Case Studies

        The case studies below show how source of funds requirements can be applied in practice.

        1. Savings as a source of funds

        A couple from India, both of whom are medical doctors, want to apply for immigrant investor visas under the EB-5 program. They decide to pledge investment capital in a targeted employment area (TEA) project, which requires an investment of $800,000. Over the preceding five years, they diligently saved a portion of their net (after-tax) earnings, and they intend to use these savings from salary payments to cover their investment.

        To show the source of the funds, they would need to submit their employment records. For example, documents such as their official salary advice or pay stubs from the hospital where they worked—and their tax returns for the five-year period in question.

        2.1. The proceeds from a sale of property as a source of funds (non–U.S. citizens)

        A couple in Russia inherited $250,000 from a parent, who saved the money while working for a company. The couple then invested this amount in real estate, which increased in value. When they sold the property, they received $1,000,000 for it. They now want to invest $800,000 in an EB-5 TEA project.

        Providing evidence of the proceeds from the sale of property is the simplest part of this source of funds submission. The couple should provide the purchase agreement, property ownership certificate, bank statements that show payment for the property, proof of property or deed tax payments, and personal income tax returns for the preceding five years.

        Yet, to adequately show the source of the funds, they would have to prove that the person they inherited the initial $250,000 from, earned it legally, and then that they increased their investment through the sale of property. Thus, they would have to submit the original purchase agreement for the property and all related documentation, as well as proof of the source of the inheritance.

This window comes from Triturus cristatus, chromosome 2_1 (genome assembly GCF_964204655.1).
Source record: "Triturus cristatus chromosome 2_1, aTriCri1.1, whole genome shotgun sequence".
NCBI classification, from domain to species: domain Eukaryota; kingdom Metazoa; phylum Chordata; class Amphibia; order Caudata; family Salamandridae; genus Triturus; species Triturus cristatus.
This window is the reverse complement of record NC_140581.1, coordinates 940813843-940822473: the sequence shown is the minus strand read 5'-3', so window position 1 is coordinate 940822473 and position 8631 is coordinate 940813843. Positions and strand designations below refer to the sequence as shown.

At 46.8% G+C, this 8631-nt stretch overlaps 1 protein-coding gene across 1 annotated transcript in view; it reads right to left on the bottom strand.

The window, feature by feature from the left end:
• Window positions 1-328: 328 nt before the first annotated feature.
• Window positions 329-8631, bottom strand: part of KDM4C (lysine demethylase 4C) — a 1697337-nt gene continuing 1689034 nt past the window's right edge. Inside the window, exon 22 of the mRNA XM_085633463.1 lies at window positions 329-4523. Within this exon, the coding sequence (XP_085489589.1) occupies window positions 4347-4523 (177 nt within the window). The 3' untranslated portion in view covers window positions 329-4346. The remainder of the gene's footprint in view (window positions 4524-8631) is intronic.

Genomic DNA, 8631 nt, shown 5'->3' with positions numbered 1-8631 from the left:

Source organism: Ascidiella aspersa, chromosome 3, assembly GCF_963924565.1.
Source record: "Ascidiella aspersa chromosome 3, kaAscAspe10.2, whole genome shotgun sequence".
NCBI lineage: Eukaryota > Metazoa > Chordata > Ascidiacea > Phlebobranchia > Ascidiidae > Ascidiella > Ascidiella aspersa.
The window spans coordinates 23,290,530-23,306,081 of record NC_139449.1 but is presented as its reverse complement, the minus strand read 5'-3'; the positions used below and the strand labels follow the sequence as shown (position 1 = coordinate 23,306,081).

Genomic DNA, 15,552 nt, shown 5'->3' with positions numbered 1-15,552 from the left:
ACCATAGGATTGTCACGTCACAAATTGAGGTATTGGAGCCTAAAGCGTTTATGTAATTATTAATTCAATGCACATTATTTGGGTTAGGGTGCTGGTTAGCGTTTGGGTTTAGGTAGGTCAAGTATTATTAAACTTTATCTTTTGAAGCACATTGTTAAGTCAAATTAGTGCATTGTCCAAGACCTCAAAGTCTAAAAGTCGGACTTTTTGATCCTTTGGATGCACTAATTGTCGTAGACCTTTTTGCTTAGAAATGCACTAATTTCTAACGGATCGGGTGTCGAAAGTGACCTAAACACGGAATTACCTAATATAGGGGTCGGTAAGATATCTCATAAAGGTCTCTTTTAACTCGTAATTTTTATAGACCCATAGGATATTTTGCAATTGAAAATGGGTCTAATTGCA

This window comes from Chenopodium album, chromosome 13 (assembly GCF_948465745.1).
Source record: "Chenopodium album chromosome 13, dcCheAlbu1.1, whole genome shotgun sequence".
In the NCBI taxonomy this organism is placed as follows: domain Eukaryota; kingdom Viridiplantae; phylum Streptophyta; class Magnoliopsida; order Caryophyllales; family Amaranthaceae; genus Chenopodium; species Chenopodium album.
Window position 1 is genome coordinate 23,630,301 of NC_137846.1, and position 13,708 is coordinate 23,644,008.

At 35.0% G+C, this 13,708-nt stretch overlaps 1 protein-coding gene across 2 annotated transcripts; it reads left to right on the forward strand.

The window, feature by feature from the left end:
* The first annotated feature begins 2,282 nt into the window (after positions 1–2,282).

With inherited funds, an applicant must prove his or her relationship to the deceased, so in this case, the parent’s original death certificate would be required. It is also good practice to include a copy of the will, bank account statements, and financial statements that show the transfer of the funds from the originating account to the heir’s account.

        In some cases, USCIS wants proof that the decedent lawfully obtained the funds bequeathed to the applicant. The longer the time since the deceased passed away, the more complicated it becomes. For example, if the person died 50 years ago, it would be practically impossible to provide documented evidence of income. However, it might be possible to gather affidavits, recommendation letters, or other forms of proof that show that it is reasonable to assume that the decedent had the capacity to earn the inherited amount through lawful activities.

        If the decedent died fairly recently and the heir has retained documents related to the person’s employment history, he or she can submit documents such as pay stubs and tax returns to prove that the inheritance consisted of lawfully obtained funds. However, because of the legal complexity in proving source of funds, it would be best for the couple to consult an immigration attorney or EB-5 Program specialist.

        2.2. The proceeds from a property sale as a source of funds (U.S. citizens)